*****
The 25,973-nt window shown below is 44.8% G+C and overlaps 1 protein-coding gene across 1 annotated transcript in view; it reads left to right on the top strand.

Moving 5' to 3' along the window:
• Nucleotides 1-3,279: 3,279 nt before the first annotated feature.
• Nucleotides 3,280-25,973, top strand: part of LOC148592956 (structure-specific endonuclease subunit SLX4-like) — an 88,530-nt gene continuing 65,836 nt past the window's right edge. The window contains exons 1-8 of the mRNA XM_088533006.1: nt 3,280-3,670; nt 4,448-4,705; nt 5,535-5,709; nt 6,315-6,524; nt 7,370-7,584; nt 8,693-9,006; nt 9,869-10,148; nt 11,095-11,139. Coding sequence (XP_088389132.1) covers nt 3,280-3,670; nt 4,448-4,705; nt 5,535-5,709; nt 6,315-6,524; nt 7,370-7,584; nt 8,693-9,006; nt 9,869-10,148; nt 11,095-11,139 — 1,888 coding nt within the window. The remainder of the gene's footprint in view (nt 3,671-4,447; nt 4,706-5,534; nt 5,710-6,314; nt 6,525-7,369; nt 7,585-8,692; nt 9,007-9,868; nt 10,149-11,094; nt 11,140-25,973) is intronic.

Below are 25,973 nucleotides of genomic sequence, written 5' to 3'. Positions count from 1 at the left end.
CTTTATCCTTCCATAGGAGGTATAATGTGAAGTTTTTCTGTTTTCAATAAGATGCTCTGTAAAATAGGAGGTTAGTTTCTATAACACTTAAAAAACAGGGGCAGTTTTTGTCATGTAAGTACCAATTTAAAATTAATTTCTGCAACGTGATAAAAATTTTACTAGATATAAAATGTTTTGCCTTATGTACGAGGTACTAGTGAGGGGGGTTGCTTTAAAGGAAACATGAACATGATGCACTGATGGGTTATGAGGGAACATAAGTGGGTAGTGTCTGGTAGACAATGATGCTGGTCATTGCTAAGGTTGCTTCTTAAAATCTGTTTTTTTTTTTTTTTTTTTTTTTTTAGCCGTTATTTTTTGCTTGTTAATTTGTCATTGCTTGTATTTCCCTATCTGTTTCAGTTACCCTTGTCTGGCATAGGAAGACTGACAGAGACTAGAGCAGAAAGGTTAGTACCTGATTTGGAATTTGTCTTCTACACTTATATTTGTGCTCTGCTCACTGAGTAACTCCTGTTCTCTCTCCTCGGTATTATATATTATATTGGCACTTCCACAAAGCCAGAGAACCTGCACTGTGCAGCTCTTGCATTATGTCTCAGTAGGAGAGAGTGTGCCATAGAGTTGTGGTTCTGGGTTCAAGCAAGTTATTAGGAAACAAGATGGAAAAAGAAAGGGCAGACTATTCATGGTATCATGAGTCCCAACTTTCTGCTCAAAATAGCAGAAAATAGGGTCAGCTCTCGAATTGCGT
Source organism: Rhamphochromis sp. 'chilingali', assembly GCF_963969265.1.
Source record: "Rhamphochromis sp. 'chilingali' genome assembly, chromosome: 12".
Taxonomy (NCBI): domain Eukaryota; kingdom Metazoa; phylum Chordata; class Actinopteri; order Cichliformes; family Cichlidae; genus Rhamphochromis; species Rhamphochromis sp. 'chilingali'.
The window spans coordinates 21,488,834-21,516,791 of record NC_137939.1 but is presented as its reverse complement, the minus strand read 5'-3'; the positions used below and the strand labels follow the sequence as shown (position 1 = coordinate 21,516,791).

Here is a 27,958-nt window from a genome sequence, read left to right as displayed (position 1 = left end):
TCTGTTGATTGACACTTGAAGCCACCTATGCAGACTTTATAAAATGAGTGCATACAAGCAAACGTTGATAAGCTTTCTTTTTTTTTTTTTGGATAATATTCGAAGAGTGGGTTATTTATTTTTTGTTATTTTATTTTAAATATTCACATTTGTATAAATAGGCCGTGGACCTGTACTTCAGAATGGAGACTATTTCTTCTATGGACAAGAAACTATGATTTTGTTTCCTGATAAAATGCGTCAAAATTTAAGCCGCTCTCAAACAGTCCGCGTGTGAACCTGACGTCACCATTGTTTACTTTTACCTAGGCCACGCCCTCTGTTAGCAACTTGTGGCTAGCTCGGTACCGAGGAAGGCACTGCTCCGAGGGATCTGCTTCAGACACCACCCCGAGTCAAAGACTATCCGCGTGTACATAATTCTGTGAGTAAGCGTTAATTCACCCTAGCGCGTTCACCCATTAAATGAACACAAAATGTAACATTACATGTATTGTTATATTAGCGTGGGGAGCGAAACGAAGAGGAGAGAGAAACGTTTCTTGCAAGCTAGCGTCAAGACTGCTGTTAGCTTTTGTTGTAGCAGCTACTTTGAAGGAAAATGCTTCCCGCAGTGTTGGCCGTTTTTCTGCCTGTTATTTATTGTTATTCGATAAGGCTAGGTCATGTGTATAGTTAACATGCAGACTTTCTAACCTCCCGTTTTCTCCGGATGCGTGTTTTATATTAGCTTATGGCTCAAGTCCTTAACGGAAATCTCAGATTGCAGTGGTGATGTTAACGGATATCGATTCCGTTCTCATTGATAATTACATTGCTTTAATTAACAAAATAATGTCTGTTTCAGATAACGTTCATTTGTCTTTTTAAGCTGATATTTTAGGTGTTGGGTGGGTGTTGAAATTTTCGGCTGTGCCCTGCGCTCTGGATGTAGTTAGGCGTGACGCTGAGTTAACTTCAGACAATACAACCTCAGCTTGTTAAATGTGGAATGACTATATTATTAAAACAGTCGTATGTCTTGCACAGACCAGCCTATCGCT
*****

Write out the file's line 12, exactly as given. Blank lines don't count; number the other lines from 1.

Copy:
TCTGTTGATTGACACTTGAAGCCACCTATGCAGACTTTATAAAATGAGTGCATACAAGCAAACGTTGATAAGCTTTCTTTTTTTTTTTTTGGATAATATTCGAAGAGTGGGTTATTTATTTTTTGTTATTTTATTTTAAATATTCACATTTGTATAAATAGGCCGTGGACCTGTACTTCAGAATGGAGACTATTTCTTCTATGGACAAGAAACTATGATTTTGTTTCCTGATAAAATGCGTCAAAATTTAAGCCGCTCTCAAACAGTCCGCGTGTGAACCTGACGTCACCATTGTTTACTTTTACCTAGGCCACGCCCTCTGTTAGCAACTTGTGGCTAGCTCGGTACCGAGGAAGGCACTGCTCCGAGGGATCTGCTTCAGACACCACCCCGAGTCAAAGACTATCCGCGTGTACATAATTCTGTGAGTAAGCGTTAATTCACCCTAGCGCGTTCACCCATTAAATGAACACAAAATGTAACATTACATGTATTGTTATATTAGCGTGGGGAGCGAAACGAAGAGGAGAGAGAAACGTTTCTTGCAAGCTAGCGTCAAGACTGCTGTTAGCTTTTGTTGTAGCAGCTACTTTGAAGGAAAATGCTTCCCGCAGTGTTGGCCGTTTTTCTGCCTGTTATTTATTGTTATTCGATAAGGCTAGGTCATGTGTATAGTTAACATGCAGACTTTCTAACCTCCCGTTTTCTCCGGATGCGTGTTTTATATTAGCTTATGGCTCAAGTCCTTAACGGAAATCTCAGATTGCAGTGGTGATGTTAACGGATATCGATTCCGTTCTCATTGATAATTACATTGCTTTAATTAACAAAATAATGTCTGTTTCAGATAACGTTCATTTGTCTTTTTAAGCTGATATTTTAGGTGTTGGGTGGGTGTTGAAATTTTCGGCTGTGCCCTGCGCTCTGGATGTAGTTAGGCGTGACGCTGAGTTAACTTCAGACAATACAACCTCAGCTTGTTAAATGTGGAATGACTATATTATTAAAACAGTCGTATGTCTTGCACAGACCAGCCTATCGCT